Sonia Sotomayor NOT the first Hispanic for US Supreme Court
The 'New York Times' Challenged by Shelomo Alfassa and Responds
By Shelomo Alfassa for the Center for History and New Media, George Mason University
(May 26, 2009) - The media is making a huge mistake reporting that Sonia Sotomayor, chosen by President Obama, will be the first Hispanic to be chosen for the US Supreme Court. Yet, Benjamin Nathan Cardozo (1870-1938) was the first Hispanic Justice in the US Supreme Court. Cardozo, a Sephardic Jew, served on the Supreme Court from 1932 until his death. He was born in to a Jewish family which immigrated from Portugal via the Netherlands and England to America. He was a long time member of the 'Spanish and Portuguese Synagogue' in New York City, home to 'Congregation Shearith Israel,' which was founded in 1654. Cardozo was a cousin of the poet Emma Lazarus whose poem "...Give me your tired, your poor, your huddled masses yearning to breathe free ..." resides on the Statue of Liberty as a symbol of legal immigration into the United States of America.
Shelomo Alfassa contacted Peter Baker at the New York Times who responded in part: "...This is certainly an interesting issue. My colleague, Neil Lewis, has a sidebar addressing this very point in tomorrow's paper. Thanks again for the note." Here is the article they responded with:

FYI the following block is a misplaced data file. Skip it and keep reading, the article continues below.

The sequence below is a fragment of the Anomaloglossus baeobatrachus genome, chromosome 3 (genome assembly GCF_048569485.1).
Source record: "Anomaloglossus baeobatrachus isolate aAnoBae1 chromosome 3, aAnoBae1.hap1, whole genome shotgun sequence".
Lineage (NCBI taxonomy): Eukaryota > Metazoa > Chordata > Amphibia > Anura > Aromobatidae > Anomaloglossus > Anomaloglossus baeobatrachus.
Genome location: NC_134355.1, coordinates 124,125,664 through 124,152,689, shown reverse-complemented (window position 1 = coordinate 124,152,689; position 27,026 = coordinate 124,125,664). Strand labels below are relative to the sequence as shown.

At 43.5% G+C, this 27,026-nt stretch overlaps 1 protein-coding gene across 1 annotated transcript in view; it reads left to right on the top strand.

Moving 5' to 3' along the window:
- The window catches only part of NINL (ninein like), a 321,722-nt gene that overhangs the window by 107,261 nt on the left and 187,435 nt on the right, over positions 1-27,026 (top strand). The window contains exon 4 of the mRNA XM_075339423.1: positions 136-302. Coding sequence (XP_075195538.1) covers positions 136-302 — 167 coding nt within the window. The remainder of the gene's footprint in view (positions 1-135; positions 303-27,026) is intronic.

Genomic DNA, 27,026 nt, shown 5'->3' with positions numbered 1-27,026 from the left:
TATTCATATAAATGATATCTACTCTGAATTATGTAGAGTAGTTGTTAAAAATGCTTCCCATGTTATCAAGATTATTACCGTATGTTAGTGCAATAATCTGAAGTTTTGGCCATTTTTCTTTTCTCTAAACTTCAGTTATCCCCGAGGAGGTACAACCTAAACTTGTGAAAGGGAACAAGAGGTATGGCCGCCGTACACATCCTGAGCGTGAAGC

Problems with the NY Times response:
1) Prof. Mair Jose Benardete, the first Sephardic scholar in America, authored "Hispanic Culture and Character of the Sephardic Jews" in 1952. Throughout his scholarly book, he uses the word Hispanic to refer to Iberian Jews, Jews from Spain and Portugal (living in New York). Hispanic can certainly refer to Jew from Iberia, meaning both Spanish and Portuguese.
2) Tens if not hundreds of thousand of Spanish Jews were sent into Portugal during the Spanish Inquisition. Many of the Jews in Portugal later escaped, this includes the Cardozo family who has a tradition that their ancestors were secretly forced to convert to Christianity--but did escape religious persecution in the 17th century. The Cardozo family took refuge first in Holland and then in London. Later members of the family emigrated to the New World.
That a Sephardic scholar used the word Hispanic in 1952 to refer to all Jews from the Iberian Peninsula (the normal Jewish definition of the term) doesn't mean anything. It isn't relevant in any way. Cardozo's family lived in Portugal – which means he doesn't fit the classic secular definition of Hispanic.